Officials at the Federal Bureau of Investigation (FBI) and the Department of Homeland Security’s Customs and Border Protection (CBP) organization praised implementation of Technology Business Management (TBM) practices for enhancing agencywide communication about IT priorities.

Both Tim Argabrite, supervisory management and program analyst at FBI, and Sonny Bhagowalia, deputy CIO and deputy assistant commissioner of the Office of IT at CBP, listed TBM’s communication processes as an advantage at a March 25 Apptio Public Sector TBM Summit.

By creating a common IT language, Argabrite explained, it’s easier for the FBI’s IT office to communicate with both internal stakeholders and external business partners.

“Our business partners are beginning to understand the taxonomy and as we talk to them through that, that common language,” he said. “It really is about empowering individuals with the information. Our business partners understand better the mission and the strategic priorities, that they’re able to communicate with IT and finance now.”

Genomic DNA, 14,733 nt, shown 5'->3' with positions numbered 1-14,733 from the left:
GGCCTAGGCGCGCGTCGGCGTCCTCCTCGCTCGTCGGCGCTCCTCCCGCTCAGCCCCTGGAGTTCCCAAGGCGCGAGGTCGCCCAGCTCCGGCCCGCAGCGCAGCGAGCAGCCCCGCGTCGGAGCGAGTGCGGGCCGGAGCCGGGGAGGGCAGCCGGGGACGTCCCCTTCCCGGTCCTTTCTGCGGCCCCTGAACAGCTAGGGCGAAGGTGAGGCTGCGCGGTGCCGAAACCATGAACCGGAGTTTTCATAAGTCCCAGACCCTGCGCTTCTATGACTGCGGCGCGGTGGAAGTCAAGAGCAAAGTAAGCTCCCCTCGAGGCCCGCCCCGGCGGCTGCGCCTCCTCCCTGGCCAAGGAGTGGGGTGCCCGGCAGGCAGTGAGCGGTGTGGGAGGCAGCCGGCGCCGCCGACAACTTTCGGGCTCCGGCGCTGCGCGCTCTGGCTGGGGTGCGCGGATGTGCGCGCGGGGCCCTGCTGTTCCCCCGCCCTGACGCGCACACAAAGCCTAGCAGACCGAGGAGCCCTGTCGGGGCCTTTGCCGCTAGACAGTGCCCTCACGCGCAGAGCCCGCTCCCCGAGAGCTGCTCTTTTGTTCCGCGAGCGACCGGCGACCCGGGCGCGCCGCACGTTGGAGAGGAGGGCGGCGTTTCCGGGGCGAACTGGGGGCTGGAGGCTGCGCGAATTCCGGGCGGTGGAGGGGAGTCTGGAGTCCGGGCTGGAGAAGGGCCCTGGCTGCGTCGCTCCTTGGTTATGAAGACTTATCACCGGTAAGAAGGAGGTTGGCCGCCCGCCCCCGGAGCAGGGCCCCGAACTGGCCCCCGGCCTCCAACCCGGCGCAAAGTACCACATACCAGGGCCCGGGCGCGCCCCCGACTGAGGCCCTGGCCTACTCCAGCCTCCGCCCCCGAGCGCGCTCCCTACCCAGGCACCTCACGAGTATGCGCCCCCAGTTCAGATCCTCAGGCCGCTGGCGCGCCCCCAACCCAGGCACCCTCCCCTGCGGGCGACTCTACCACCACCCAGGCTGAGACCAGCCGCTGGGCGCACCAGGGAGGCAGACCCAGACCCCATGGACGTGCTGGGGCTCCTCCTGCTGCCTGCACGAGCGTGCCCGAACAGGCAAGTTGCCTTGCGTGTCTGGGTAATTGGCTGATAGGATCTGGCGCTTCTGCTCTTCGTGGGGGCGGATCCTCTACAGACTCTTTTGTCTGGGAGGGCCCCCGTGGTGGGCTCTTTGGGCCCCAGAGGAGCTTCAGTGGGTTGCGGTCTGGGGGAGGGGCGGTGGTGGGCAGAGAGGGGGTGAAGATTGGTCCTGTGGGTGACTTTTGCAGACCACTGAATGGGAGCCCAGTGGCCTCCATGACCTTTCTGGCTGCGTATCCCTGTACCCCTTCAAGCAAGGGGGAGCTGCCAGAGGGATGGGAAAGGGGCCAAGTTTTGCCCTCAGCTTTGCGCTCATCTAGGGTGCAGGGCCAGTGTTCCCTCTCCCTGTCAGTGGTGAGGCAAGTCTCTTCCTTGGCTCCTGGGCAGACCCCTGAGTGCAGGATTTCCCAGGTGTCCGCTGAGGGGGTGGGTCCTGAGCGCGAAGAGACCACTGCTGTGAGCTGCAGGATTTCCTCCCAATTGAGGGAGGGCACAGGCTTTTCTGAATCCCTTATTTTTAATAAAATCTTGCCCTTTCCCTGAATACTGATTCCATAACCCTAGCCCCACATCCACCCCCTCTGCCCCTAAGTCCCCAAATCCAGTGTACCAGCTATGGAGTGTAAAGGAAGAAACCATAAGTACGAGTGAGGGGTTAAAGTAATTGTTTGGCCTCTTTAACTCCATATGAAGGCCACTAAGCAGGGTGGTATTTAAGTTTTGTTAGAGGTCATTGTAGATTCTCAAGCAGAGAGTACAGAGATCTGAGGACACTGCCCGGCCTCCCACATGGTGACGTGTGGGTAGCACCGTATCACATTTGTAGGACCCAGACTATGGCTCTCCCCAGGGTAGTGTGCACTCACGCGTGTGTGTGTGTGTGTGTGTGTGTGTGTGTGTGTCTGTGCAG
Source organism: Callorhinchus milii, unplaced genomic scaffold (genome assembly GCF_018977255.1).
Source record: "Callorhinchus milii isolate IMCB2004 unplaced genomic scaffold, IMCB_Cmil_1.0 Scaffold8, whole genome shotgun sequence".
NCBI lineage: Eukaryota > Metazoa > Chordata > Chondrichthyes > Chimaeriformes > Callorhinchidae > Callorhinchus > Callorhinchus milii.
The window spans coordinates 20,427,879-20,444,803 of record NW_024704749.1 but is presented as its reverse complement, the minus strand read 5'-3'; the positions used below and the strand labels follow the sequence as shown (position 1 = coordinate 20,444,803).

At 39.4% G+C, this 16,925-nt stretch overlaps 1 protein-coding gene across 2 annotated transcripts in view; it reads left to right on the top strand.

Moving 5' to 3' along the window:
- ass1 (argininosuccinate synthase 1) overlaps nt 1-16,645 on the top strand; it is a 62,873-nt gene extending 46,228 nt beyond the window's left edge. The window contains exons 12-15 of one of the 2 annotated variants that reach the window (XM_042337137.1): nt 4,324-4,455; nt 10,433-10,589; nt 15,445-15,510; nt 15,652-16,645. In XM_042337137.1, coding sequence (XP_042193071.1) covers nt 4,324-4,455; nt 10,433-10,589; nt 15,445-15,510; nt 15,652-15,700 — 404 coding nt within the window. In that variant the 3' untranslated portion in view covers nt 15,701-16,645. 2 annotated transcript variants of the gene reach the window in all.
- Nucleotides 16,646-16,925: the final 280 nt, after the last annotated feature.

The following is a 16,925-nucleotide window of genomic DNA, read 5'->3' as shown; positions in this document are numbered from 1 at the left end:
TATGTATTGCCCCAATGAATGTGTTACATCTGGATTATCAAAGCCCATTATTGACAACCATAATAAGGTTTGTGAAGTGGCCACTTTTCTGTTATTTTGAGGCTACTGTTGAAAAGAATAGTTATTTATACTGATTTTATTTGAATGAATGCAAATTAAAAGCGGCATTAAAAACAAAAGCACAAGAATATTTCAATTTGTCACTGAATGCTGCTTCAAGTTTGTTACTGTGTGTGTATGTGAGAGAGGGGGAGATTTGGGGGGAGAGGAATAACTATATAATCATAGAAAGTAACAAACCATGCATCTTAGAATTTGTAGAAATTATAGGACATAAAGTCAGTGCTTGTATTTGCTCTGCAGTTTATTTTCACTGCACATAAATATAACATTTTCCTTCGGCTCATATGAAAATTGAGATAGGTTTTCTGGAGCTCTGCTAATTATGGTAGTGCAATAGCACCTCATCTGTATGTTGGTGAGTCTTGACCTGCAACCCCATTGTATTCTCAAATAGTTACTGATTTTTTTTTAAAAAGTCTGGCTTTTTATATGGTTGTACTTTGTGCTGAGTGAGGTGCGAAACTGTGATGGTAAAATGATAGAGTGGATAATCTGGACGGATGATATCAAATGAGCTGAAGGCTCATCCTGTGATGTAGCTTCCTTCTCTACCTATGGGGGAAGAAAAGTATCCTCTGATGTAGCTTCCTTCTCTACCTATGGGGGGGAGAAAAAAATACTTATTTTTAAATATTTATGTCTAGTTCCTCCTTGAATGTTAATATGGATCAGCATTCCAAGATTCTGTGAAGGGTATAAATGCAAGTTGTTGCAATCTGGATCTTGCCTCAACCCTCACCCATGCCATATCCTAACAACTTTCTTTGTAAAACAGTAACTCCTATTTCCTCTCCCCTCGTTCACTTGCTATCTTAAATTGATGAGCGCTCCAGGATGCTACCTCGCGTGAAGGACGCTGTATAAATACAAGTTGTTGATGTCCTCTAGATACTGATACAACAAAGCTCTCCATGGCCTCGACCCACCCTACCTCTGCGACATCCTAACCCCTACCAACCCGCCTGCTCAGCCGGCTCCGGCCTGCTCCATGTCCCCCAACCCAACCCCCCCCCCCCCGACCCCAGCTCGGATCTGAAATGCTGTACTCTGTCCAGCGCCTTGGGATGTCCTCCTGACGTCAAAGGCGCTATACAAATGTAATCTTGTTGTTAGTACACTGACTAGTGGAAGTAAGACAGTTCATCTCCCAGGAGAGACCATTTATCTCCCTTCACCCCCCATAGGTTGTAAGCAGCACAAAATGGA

Argabrite simplified this benefit as the “commonality” of what TBM offers. From there, the agency has started to explore automation and data management to enable better and faster decision making.

“We’re really trying to use the TBM taxonomy to empower our value delivery, to optimize our IT, to ensure that we’re aligning to those strategic priorities, and we just feel we’re prepared to answer any question that anybody would have,” he added.

At CBP, Bhagowalia explained how these communication improvements are boosting relations with the organization’s financial offices.

“[With TBM practice] we can communicate the value and impact of IT to not only internal but external customers,” he said. “We can provide agency decision makers with a deeper visibility into these requirements and costs across a full financial lifecycle.”

Bhagowalia added that TBM processes are a tool allowing IT offices to build upon existing processes and cooperation with CFO offices. This allows for better cost transparency and mission-related project completion, he said.

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Katie Malone
Katie Malone
Katie Malone is a MeriTalk Staff Reporter covering the intersection of government and technology.